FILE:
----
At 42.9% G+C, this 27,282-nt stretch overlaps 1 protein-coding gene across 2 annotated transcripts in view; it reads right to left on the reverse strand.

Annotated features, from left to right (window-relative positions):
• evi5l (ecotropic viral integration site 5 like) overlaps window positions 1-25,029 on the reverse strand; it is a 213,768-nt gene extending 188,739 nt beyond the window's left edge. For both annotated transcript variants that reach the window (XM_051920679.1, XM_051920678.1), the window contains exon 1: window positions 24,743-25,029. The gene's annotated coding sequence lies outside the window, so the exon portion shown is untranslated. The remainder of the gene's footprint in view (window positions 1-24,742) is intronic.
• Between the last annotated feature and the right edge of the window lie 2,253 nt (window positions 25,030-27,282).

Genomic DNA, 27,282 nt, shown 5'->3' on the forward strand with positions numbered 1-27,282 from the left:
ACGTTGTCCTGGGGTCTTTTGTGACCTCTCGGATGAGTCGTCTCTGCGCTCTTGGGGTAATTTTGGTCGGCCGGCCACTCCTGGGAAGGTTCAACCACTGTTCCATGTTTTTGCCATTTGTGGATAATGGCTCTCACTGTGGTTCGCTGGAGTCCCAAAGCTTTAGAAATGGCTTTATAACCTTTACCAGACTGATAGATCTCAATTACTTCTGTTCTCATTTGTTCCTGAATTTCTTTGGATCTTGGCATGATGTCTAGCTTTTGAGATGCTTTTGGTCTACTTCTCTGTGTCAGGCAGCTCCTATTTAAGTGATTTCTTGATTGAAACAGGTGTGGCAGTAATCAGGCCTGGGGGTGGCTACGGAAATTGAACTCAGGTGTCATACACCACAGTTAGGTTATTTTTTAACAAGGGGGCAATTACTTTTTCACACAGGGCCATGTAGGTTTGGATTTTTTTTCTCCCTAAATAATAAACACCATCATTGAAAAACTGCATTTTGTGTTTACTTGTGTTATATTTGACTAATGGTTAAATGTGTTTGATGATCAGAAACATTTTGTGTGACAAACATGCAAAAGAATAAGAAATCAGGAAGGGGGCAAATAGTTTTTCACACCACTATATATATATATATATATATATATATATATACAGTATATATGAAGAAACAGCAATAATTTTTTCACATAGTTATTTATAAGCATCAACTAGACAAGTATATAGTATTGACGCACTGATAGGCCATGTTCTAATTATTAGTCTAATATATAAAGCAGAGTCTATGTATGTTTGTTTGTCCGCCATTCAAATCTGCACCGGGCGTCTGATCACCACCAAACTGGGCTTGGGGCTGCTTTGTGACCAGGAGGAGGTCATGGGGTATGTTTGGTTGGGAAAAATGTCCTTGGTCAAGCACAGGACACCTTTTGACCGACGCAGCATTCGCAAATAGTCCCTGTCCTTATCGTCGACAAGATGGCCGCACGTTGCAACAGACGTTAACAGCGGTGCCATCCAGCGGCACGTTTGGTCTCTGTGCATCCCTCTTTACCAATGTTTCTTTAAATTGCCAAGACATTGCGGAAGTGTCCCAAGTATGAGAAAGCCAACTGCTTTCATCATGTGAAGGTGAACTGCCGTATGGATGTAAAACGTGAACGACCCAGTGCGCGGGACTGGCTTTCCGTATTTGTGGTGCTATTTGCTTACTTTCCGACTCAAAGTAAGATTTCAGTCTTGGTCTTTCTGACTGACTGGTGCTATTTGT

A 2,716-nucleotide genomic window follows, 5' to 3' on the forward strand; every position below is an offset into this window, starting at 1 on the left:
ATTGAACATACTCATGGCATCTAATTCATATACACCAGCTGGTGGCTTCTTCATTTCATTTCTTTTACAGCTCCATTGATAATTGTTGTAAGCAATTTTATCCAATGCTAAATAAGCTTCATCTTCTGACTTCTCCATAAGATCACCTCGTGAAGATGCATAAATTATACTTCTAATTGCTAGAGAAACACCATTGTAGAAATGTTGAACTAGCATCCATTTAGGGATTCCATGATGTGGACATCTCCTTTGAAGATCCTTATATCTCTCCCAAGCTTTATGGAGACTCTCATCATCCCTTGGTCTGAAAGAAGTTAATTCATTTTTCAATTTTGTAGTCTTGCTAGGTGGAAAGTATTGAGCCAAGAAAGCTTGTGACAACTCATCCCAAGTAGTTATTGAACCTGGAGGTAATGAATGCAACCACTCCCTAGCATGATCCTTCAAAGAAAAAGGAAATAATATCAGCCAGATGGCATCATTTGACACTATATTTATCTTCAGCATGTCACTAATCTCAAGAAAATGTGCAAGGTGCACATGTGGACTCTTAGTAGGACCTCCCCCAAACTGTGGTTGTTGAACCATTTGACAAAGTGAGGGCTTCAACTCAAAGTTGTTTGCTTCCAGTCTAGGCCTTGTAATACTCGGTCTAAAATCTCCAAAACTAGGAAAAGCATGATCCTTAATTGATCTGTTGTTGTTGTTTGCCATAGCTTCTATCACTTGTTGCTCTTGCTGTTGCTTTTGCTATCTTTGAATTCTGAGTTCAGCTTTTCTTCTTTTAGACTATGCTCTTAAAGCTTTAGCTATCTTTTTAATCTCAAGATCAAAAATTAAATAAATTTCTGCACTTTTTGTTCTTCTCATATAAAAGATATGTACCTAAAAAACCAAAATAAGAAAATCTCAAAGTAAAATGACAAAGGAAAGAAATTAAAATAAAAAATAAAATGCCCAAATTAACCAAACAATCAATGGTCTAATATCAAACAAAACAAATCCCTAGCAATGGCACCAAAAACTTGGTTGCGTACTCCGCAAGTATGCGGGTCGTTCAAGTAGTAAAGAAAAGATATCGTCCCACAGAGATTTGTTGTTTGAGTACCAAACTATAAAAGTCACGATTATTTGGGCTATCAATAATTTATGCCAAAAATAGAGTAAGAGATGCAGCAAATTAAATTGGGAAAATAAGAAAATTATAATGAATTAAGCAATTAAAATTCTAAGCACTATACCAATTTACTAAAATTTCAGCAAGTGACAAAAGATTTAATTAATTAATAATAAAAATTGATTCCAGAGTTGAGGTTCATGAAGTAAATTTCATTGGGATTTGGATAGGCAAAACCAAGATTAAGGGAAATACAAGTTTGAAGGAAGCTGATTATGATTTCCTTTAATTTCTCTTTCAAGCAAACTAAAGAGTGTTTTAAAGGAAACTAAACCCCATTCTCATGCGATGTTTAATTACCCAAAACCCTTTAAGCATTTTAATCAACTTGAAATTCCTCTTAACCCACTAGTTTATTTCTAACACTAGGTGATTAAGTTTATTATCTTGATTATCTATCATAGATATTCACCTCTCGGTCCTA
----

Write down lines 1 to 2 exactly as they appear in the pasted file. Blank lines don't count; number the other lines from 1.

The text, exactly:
At 42.9% G+C, this 27,282-nt stretch overlaps 1 protein-coding gene across 2 annotated transcripts in view; it reads right to left on the reverse strand.

Annotated features, from left to right (window-relative positions):